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Future Apple Vision Pro may correct for vision problems without magnetic lenses

Apple Vision Pro ZEISS optical inserts

Apple is working to remove the need for users to add prescription lenses to the Apple Vision Pro, by having the headset itself adapt to different vision needs.

Apple Vision Pro can be used by people with very many — but not all — visual impairment issues. So far, that involves selecting and using lenses or optical inserts.

That does mean that you can't just order an Apple Vision Pro online and expect it to be right for you. It's clearly in both Apple's and users' interests to make it more convenient to buy an Apple Vision Pro, and to have it work for more people.

Apple has looked at doing this using liquid lenses instead of glass ones, and even before the launch of Apple Vision Pro it was researching adjustable lens systems. Now a newly-revealed patent application shows that it has been continuing to work on the issue, and in great detail.

"Head-Mounted Display Device With Vision Correction" is broadly about including "a sensing system that measures the eye characteristics of the user's eyes." That system could comprise "a wavefront sensor such as a Shack- Hartmann wavefront sensor, Tscherning sensor, or a ray tracing sensor," which "may be used to measure refractive errors in a user's eyes such as astigmatism, farsightedness, and near-sightedness."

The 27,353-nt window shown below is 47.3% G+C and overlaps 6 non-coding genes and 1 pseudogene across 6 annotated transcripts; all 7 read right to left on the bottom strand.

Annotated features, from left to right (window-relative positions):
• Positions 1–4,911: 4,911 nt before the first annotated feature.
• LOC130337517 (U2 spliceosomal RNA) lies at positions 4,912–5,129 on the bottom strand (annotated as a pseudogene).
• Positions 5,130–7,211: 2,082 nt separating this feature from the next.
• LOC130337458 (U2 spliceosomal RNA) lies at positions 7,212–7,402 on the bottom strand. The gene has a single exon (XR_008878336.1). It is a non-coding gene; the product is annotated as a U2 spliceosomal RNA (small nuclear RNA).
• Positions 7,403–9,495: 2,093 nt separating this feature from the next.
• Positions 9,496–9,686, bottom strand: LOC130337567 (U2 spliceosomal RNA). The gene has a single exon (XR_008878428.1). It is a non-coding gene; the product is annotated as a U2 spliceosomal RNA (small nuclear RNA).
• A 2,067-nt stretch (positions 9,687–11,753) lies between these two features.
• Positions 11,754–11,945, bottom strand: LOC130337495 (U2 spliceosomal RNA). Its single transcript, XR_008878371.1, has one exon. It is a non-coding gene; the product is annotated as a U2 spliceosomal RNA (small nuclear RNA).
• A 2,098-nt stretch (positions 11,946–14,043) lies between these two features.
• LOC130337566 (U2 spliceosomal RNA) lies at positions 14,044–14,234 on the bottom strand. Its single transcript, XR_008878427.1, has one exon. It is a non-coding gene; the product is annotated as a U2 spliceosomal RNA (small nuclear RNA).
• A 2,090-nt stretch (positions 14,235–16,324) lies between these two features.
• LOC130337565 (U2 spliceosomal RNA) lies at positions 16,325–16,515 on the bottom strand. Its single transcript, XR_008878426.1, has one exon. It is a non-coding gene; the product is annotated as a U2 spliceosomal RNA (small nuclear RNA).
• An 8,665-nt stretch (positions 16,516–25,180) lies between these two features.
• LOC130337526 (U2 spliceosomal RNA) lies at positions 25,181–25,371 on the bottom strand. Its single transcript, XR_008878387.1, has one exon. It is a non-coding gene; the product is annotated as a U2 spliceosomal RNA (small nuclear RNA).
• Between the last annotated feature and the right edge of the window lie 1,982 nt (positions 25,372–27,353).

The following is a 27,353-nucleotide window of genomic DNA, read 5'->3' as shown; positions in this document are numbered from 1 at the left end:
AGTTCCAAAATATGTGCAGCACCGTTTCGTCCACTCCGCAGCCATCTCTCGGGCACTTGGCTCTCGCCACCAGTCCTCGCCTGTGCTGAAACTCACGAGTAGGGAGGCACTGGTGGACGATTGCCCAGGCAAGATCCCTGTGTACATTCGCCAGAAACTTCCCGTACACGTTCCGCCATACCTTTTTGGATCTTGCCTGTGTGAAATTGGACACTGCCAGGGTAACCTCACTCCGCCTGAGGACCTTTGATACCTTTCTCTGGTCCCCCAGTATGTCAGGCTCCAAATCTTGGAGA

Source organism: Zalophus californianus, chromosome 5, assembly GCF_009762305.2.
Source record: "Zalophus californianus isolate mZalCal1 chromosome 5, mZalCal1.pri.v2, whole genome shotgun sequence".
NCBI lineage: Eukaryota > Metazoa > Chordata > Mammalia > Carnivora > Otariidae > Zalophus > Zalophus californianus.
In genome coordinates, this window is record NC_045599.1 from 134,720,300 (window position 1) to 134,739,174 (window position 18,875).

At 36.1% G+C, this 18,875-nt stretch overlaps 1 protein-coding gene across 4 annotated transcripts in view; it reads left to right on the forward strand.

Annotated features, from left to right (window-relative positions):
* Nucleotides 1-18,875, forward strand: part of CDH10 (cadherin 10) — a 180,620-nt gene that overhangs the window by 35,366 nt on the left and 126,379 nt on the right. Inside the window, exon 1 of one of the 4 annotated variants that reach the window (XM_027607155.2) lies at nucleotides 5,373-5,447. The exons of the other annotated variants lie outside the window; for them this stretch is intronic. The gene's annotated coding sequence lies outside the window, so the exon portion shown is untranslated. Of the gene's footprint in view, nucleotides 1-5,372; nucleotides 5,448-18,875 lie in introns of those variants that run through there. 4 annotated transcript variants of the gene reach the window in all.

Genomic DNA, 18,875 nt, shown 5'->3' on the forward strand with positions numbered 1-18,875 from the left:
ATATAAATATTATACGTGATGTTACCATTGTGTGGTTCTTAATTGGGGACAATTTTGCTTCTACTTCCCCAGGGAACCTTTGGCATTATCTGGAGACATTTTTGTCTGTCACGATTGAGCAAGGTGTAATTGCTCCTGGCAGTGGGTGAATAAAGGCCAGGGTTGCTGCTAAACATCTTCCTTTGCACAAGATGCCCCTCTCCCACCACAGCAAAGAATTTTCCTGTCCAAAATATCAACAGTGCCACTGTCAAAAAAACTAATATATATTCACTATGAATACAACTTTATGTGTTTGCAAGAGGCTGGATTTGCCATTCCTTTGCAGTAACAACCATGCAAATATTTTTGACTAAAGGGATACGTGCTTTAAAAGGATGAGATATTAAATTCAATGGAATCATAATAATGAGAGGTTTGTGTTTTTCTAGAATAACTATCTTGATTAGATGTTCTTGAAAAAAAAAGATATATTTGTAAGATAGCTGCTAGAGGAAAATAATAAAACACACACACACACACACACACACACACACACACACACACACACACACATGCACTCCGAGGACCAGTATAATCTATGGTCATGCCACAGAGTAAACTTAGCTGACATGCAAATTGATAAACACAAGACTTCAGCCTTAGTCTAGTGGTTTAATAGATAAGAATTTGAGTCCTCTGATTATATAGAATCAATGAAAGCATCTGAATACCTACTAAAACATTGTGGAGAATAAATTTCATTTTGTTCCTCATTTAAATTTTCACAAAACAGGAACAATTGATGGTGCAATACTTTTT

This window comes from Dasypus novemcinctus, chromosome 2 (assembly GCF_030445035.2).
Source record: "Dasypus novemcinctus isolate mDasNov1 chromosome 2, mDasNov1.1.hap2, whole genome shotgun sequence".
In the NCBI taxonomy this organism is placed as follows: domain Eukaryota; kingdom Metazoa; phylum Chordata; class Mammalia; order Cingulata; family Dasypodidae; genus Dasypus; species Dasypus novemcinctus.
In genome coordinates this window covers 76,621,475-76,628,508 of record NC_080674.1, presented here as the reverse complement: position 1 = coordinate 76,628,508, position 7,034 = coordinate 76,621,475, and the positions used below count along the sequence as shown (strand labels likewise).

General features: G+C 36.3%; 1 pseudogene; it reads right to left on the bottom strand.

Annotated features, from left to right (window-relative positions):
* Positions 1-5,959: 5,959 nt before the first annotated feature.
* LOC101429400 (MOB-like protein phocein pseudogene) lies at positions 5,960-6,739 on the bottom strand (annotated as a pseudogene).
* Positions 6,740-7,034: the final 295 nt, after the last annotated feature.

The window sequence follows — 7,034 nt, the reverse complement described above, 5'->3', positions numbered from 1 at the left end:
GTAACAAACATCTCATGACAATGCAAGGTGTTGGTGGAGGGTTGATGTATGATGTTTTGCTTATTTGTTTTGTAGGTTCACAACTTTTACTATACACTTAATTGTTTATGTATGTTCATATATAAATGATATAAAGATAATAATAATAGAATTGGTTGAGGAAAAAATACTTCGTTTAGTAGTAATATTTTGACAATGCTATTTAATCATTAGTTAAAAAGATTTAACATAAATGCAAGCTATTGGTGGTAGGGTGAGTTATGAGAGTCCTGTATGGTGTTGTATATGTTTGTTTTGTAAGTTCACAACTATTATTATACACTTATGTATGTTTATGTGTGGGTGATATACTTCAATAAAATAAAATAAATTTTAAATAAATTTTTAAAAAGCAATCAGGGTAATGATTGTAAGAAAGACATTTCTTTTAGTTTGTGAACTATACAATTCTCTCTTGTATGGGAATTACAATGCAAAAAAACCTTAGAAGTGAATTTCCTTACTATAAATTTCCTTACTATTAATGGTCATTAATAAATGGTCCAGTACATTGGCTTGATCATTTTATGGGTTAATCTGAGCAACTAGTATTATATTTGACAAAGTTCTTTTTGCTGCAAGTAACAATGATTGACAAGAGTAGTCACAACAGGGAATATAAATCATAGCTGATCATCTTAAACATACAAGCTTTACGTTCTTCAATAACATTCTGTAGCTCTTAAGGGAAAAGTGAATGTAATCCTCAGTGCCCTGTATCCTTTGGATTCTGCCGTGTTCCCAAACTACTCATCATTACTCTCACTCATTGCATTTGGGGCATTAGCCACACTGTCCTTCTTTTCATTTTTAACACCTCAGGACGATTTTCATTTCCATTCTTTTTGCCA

Schematic diagram featuring two circular shapes with directional arrows, connected by lines, surrounded by various symbols and alphanumeric labels.
Detail from the patent application proposing movable lenses to correct vision impairment issues

The patent application says that refractive errors may be corrected by "tuning the lenses and/or adjusting display positions."

Much of the description is broad since the application of course aims to cover as wide a range of possible uses and implementations of the idea as it can. But it also gives multiple very specific examples that illustrate just what Apple is looking to achieve.

"Consider, as an example, a nearsighted user with astigmatism having a right eye (OD) prescription of sphere: -3.00 diopters, cylinder: -1.50 diopters, axis: 180 degrees," continues the patent application.

"This prescription indicates that the user needs spherical and cylindrical corrections of -3.00 and -1.5 diopters, respectively," it continues. "The axis value of 180 indicates the user's astigma-tism correction is horizontal."

Apple says that in this scenario, Apple Vision Pro could adjust the separation between the display and the user's eye with a "Z-axis positioner and the cylindrical correction can be obtained by tuning the horizontally oriented tunable cylindrical lens to produce -1.5 diopters of cylindrical lens power."

A technical drawing of an optical system with labeled parts including lenses, light paths, a camera, and control circuitry.
Detail from the patent demonstrating a Shack-Hartmann sensor

Apple applies for at least hundreds of patents every year, and it is granted very many of them. Just because something is proposed in a patent, it doesn't automatically follow that a product will ever be released.

However, the specific detail in this patent application, and how it comes after others in the same region, do point to Apple at least putting a lot of effort into this issue. So it may not be able to solve everything in time for the expected second Apple Vision Pro in perhaps 2026, but it seems it wants to.

This patent application is credited to 14 inventors. Many of them worked on an earlier patent application of the same name, while three including Victoria C. Chan are credited on a similar proposition filed in 2021.